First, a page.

One of the biggest concerns when milling logs is the size of the table and/or your care setting up infeed/outfeed support.  Honestly, none of the MM professional line (up to and including the MM24) really have a large enough table to avoid a lot of extra support but that is easy to accomplish.

Blade wise I don't mill on my saws with $250 plus carbide blades since there is too high of a chance to destroy a blade, I simply use a carbon low TPI 1.3-2 blade in the 1 to 1 1/2" range, if I plan to cut veneer from it I block it out first them move to a saw with a carbide blade since I trust my metal detector more with thinner stock.  I would cut what you have on a MM16 with a 1" Woodmaster C (not CT) 1/3 TPI blade. 

As for veneer cutting carbide blades for the MM16 I would suggest a 3/4" Trimaster 3-4 tpi variable pitch or a Laguna 3/4 or 1" Resaw King.  The MM16 is going to be a little low on tension for the thicker Lenox blades but a 1" is fine in the thinner gauge RK.  The Woodmaster CT doesn't come thinner than 1" and also doesn't provide quite as smooth a cut as the other two due to being lower TPI and has higher amplitude harmonics due to not being available in variable pitch in the 1" size. 

In the end the MM16 with proper blade choice will handle your jobs just fine.  It will need to extra attention with support for the longer pieces but will handle the smaller ones without a lot of extra support.

Thank you very much for your extremely informative post.  I'm beginning to feel better about the 16-inch wheels of the mm16.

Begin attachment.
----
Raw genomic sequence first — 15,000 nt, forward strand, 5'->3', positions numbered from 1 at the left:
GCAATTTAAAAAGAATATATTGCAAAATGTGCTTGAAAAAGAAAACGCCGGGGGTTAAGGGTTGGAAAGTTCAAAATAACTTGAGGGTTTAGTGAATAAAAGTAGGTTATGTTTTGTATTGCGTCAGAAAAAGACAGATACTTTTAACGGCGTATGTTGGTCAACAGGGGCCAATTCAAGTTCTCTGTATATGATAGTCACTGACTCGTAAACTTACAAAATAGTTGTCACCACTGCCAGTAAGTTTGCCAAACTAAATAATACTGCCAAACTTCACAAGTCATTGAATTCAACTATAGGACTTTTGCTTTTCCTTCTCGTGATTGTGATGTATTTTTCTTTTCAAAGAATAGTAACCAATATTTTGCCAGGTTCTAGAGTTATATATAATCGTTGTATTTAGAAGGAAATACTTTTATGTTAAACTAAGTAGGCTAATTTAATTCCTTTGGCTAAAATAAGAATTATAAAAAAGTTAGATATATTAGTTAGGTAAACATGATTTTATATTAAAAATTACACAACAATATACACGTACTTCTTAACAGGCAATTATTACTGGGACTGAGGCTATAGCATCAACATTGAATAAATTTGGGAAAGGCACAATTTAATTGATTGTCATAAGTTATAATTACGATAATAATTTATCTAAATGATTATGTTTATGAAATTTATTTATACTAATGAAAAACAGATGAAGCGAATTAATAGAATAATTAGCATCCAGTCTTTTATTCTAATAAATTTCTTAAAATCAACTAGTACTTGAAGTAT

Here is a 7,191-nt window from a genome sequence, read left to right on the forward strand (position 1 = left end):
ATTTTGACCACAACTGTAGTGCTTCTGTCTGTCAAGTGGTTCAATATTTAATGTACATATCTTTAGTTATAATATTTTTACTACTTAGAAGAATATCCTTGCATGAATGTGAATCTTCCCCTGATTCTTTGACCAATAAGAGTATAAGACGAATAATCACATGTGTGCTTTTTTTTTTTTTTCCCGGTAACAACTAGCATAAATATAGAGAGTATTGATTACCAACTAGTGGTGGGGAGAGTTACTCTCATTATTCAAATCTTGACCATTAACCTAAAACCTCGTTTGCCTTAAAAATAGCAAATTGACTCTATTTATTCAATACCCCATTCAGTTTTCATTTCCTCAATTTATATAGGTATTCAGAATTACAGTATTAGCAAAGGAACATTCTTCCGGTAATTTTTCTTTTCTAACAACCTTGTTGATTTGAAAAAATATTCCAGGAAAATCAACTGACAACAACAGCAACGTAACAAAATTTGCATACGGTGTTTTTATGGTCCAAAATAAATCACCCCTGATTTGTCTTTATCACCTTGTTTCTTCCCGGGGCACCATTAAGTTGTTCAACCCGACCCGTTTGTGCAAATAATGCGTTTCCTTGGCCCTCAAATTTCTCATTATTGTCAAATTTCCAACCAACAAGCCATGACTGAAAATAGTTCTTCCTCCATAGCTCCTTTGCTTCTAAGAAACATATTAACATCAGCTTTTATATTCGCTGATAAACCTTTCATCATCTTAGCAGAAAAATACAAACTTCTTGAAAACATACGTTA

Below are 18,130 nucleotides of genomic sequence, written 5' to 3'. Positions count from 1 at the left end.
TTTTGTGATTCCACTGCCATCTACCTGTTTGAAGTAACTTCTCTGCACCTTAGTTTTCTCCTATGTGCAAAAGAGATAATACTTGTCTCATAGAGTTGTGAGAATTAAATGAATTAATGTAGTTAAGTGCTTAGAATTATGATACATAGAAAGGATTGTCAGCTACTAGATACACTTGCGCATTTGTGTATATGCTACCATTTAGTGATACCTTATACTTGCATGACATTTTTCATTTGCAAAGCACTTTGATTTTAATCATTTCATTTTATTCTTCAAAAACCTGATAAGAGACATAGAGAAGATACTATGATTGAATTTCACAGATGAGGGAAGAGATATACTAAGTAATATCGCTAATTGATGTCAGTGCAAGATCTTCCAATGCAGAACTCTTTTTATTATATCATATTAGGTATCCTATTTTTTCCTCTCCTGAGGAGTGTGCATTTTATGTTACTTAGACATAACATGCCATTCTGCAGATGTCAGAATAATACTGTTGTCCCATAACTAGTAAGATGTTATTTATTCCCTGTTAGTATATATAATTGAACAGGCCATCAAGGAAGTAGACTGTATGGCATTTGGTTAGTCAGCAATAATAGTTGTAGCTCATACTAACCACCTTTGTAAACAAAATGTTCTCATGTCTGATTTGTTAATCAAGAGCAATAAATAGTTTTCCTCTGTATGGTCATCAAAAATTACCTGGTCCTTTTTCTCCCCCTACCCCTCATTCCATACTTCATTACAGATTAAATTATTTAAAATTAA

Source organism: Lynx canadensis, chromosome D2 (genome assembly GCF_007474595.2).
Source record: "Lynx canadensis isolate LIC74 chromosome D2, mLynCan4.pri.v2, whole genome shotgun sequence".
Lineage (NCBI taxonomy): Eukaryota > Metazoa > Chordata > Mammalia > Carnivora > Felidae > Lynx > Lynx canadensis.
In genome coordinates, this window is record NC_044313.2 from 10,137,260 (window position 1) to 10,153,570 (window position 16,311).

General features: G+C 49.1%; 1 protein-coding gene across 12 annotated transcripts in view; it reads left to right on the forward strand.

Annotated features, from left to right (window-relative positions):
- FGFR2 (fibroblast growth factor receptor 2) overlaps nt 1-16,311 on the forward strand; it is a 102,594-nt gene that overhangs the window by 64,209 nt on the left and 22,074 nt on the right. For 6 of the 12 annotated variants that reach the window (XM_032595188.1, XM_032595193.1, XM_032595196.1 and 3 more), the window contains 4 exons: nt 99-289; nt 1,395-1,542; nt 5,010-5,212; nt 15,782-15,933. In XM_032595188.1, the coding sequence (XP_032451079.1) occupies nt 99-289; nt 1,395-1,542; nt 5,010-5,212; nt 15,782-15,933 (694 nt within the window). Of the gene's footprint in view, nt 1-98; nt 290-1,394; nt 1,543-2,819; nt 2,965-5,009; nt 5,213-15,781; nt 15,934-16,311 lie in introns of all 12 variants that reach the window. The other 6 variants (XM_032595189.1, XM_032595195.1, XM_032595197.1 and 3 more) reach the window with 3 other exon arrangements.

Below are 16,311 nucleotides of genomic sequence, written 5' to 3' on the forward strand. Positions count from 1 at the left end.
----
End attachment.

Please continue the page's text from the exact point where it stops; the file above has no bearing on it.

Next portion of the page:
I just took a look at this BS vendor and the the 154-inch BS blades to your  spec - 1-inch wide with 1.3 TPI - are only $22.63.  I must have made some mistake becasue these long blades seem to be very inexpensive.

I will heed your advice and look into all of the other blades you have recommended as well.  I have a Hammer K3 on the way and need to make certain that I am getting the correct BS to handle all of the wood stock I have gathered over the years.  I don't mind spending $$, but I would hate to end up with a BS that would not handle the major work I have planned for it.  And, yes, resawing is also an important consideration as well.

Thank you very much for your help.

'If you don't know where you're going, any road will get you there' Lewis Carroll

Offline WarnerConstCo.

  • Posts: 4032
    • Warner Mill Works
Re: Bandsaw blade issues with 16-inch bandsaw wheels question
« Reply #10 on: March 20, 2017, 12:38 PM »
I just run regular old bands on all my BS.  I do have a bimetal band for thick, or tropical wood.

Regular bands cost me about 18 bucks for 19 footers. 

Offline patriot

  • Posts: 80
    • Wood Working By Design
Re: Bandsaw blade issues with 16-inch bandsaw wheels question
« Reply #11 on: March 20, 2017, 01:24 PM »